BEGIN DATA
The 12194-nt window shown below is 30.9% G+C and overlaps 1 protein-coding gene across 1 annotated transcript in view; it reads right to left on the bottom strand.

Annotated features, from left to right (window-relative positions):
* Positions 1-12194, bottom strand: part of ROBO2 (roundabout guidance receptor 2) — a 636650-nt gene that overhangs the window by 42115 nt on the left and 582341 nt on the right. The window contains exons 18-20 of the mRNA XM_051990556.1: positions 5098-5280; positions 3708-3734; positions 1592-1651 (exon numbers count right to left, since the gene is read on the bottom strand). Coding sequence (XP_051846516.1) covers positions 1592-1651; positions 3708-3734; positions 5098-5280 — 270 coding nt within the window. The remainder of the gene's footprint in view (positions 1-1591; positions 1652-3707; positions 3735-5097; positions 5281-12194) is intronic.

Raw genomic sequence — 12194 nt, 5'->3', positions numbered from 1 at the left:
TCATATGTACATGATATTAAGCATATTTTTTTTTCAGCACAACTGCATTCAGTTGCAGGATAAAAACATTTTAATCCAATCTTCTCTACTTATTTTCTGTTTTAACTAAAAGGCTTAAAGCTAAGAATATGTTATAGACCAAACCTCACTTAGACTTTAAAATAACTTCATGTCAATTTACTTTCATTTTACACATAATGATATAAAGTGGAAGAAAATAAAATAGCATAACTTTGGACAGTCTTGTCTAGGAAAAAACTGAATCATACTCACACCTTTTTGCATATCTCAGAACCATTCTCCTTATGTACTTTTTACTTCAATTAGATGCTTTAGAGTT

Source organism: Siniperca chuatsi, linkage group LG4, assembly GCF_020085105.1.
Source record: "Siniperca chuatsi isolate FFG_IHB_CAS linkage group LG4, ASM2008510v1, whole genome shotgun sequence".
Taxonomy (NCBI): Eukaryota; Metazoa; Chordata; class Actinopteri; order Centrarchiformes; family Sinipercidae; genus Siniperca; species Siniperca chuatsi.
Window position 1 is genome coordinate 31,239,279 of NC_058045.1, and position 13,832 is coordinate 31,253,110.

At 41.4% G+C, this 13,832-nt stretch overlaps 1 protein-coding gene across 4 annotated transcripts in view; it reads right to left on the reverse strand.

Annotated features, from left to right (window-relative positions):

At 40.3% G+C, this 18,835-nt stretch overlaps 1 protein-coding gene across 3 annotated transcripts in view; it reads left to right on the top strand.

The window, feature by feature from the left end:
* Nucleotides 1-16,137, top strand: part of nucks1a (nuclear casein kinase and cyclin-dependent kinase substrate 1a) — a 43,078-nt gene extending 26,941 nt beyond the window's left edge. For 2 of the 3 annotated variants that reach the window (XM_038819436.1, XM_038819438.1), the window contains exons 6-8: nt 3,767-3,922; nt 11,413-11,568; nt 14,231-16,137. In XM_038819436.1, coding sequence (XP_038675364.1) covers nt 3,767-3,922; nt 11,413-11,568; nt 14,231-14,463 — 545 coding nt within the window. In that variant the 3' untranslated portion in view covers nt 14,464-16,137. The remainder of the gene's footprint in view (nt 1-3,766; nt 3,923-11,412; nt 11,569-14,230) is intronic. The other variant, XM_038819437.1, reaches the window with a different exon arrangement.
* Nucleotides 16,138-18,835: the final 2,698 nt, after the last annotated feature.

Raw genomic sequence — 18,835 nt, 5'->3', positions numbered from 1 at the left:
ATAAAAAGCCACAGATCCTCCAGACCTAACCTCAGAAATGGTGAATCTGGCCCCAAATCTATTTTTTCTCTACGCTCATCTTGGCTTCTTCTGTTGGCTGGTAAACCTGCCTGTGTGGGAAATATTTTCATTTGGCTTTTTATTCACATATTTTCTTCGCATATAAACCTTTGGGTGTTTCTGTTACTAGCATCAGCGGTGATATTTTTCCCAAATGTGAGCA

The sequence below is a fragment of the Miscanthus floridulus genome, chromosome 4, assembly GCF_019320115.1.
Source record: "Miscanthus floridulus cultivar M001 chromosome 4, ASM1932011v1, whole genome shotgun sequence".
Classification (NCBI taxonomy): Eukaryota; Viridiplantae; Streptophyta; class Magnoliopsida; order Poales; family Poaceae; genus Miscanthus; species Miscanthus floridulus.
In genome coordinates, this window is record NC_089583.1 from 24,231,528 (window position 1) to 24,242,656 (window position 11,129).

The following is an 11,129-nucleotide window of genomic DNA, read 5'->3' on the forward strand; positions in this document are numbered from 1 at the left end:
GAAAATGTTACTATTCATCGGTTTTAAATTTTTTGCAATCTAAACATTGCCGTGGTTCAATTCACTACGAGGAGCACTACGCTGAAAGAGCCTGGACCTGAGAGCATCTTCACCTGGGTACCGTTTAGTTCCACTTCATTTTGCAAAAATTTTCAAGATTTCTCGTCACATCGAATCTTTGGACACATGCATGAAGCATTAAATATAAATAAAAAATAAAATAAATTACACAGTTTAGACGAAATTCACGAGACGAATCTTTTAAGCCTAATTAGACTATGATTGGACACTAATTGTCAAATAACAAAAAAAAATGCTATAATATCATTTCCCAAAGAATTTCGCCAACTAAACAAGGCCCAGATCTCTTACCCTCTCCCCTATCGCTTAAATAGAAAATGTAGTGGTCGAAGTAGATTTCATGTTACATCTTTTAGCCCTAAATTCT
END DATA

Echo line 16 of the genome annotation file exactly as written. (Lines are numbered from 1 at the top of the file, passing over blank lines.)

Raw genomic sequence — 18,835 nt, 5'->3', positions numbered from 1 at the left: